Thursday, May 9, 2013

The Party of Family Values elects Mark "Appalachian Trail" Sanford to Congress

The man who gave a whole new meaning to the phrase "Hiking the Appalachian Trail" is back.  Mark Sanford is about to become the newest member of Congress, having defeated Elizabeth Colbert Busch in a special election in South Carolina.  

Sanford, the sitting married Republican Governor of South Carolina at the time, came to fame in 2009, when he "disappeared" for about six days, telling staffers that he was hiking the Appalachian Trail.  It turns out that he was "hiking" an Argentinian woman. (He is now divorced and engaged to the woman.)

 Sanford censured, but not impeached

The Republican controlled legislature threatened impeachment, but decided instead to censure Sanford for dereliction of duty, official misconduct and abuses of power that “brought ridicule and dishonor to himself, the State of South Carolina, and to its citizens."

A lot of Republicans have raised the specter of Bill Clinton and his affair with Monica Lewinsky to rationalize their support for Sanford, however, the Sanford affair is a little different.  First of all, because the GOP is supposed to be the party of family values, not the party of affairs with Argentinian women or any women for that matter.

Secondly, as a result of the "Appalachian Hike" it came to light that Sanford was playing fast and loose with the public's dime.  The state's Ethics commission filed 37 charges against Sanford, including spending taxpayer money on business-class flights, using state aircraft for personal travel and spending campaign funds for non-campaign expenses.

Where's the family values party?

Has the GOP abandoned its family values platform and become more understanding and forgiving of individual flaws, or has our country become so politically divided that Republicans will elect an ethically challenged Republican over any Democrat.  We believe the later to be true. We now live in a country where party triumphs over character and all other issues.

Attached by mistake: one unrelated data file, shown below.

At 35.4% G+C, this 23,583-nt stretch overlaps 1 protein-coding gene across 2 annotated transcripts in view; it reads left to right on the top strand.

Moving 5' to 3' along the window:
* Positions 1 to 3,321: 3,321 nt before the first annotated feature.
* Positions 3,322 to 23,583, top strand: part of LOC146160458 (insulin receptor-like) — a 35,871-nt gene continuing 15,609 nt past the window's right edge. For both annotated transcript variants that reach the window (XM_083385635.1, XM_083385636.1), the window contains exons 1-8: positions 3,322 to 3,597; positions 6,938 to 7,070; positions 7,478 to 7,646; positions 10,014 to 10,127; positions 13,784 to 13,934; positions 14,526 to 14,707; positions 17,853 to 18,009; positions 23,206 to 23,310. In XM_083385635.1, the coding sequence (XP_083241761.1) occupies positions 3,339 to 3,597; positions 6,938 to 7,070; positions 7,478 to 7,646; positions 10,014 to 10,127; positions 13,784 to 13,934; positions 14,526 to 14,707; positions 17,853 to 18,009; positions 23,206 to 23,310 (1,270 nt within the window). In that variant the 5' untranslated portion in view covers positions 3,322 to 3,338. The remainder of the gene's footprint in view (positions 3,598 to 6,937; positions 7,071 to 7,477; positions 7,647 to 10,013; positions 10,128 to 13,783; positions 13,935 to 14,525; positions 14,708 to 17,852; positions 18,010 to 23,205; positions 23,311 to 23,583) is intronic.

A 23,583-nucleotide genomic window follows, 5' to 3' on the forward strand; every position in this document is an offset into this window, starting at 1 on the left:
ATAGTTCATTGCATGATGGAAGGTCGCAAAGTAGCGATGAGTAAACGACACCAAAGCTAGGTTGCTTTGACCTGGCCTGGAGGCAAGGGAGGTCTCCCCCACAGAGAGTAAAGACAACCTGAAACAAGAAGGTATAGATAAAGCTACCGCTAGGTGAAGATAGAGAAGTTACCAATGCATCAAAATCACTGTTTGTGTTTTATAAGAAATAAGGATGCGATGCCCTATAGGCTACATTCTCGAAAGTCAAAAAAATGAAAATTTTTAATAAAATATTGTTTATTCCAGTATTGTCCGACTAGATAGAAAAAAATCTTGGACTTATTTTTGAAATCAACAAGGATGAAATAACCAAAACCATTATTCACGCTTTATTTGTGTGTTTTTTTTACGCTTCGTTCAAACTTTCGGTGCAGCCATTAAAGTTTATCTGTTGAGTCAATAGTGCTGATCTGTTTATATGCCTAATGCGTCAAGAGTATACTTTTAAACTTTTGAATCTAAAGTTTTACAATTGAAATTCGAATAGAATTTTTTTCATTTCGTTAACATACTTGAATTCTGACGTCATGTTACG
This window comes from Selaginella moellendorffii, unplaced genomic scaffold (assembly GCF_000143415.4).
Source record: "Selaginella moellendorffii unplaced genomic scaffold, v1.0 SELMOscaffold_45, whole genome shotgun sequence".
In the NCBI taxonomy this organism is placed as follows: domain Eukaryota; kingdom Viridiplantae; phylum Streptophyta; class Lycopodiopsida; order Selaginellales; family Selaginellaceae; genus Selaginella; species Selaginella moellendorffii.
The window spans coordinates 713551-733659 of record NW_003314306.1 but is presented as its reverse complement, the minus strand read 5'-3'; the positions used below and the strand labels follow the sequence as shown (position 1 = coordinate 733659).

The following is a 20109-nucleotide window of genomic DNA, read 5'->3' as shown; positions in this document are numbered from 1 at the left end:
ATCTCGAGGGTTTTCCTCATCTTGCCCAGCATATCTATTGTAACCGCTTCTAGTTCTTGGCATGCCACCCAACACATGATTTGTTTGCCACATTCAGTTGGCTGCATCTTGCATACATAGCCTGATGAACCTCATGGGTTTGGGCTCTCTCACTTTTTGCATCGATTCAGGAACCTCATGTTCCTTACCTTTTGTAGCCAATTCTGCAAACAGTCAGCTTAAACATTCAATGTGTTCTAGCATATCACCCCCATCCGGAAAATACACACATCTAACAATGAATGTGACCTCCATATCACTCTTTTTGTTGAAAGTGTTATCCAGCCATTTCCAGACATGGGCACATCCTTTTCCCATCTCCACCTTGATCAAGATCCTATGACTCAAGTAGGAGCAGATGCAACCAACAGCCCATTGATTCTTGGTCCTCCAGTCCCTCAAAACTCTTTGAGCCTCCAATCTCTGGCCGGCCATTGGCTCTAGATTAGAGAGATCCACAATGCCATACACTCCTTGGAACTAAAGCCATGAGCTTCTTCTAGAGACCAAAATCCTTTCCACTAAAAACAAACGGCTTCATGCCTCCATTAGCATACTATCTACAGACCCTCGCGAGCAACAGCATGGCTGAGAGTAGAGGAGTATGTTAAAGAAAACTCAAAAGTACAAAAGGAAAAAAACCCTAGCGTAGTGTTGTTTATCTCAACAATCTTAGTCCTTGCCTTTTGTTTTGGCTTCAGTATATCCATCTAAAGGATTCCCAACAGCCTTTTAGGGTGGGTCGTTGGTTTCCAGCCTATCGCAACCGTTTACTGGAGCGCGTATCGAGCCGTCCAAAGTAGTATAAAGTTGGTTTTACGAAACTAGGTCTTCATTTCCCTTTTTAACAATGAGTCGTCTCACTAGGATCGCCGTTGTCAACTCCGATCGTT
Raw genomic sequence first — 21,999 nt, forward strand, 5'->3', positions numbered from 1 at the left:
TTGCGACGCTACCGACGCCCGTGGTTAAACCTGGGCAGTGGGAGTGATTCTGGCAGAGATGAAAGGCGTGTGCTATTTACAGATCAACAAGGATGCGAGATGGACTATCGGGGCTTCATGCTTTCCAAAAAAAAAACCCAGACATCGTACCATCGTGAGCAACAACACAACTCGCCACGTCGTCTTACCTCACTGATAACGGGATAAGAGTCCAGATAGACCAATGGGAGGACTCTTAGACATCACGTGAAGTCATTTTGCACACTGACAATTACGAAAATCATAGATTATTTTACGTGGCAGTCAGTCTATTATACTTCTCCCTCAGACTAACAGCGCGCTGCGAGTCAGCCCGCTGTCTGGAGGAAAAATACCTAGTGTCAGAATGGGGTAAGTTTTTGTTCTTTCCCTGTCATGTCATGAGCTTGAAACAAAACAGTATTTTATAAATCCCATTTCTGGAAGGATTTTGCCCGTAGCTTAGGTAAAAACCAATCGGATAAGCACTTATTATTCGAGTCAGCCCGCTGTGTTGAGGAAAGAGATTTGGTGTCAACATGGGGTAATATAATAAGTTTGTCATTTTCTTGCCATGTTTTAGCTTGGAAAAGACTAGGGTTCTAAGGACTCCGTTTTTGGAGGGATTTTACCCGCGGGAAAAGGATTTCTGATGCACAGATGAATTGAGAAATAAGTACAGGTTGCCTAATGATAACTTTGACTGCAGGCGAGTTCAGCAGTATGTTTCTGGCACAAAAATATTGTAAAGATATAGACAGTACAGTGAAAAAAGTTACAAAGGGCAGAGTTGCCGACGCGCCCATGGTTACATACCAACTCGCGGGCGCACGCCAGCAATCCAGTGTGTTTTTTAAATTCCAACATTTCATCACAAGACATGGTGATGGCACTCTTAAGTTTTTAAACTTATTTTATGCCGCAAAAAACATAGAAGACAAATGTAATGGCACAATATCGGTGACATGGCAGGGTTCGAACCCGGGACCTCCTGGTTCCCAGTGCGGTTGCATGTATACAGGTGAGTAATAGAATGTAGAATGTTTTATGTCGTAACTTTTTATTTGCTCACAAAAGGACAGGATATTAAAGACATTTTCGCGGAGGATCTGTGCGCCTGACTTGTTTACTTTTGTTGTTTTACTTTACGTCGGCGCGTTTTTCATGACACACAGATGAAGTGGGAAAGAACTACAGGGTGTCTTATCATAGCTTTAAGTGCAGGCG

Competitive districts are rare

20 years ago, there were over a hundred Congressional district which were considered competitive (a district where the winner's victory is fewer than 10 percentage points.) Today, that number is about 35.  That means that about 400 of the 435 districts are not even in play every two years.  These districts are either so heavily Republican that a Democrat doesn't stand a chance, or vice versa.

We can thank the gerrymandering of Congressional districts in the various states.  Originally, sort of an incumbent protection act, a number of GOP controlled legislatures have turned gerrymandering into an art form which tilts the field to ensure the election of more Republicans to Congress.

Pennsylvania is a prime example of this.  13 of 18 of Pennsylvania's Congressional districts are represented by Republicans, despite the fact that Democrats received over 100,000 more votes for Congressional candidates than Republicans.

The PA legislature created "super" Democratic districts to eat up Democratic votes.  Take Democratic Congressman Chaka Fattah of Philadelphia for example.  Since his first election in 1994, he has never received less than 86 percent of the vote in a general election.  Democratic Congressman Bob Brady also has never received less than 85 percent in a general election since 1998.

Part of this disparity across the country is due to the fact that a lot of Democrats tend to live in concentrated population centers (big cities,) while Republicans are more scattered, but GOP controlled legislatures have magnified these population concentrations to their advantages.  The existence of these super Democratic districts have allowed for the creation of relatively safe GOP districts in suburban and rural areas.

South Carolina's 1st district, the one Sanford now represents, used to be more Democratic, but the South Carolina legislature moved traditionally Democratic areas to Democratic Congressman Jim Clyburn's already safe Democratic district.

More competitive districts would benefit the nation

The problem with the loss of competitive districts is that we have lost the political center in Congress.  In districts that are not competitive, the more extreme candidates tend to win the primaries, and thus the general election.  There is no more to the center at any time, because in the 400 safe districts, you need not look for votes on the other side of the aisle.  There are enough partisans to help you cruise to victory.

This hyper-partisanship has destroyed compromise.  It doesn't help with conservative media portraying all Democrats as evil, America-hating, Socialistic, atheists hell-bent on destroying America as we know it.

We need more competitive districts through the country, because that is the only way we can get the Congress to do something productive and stop electing ethically challenged candidates the likes of Mark Sanford.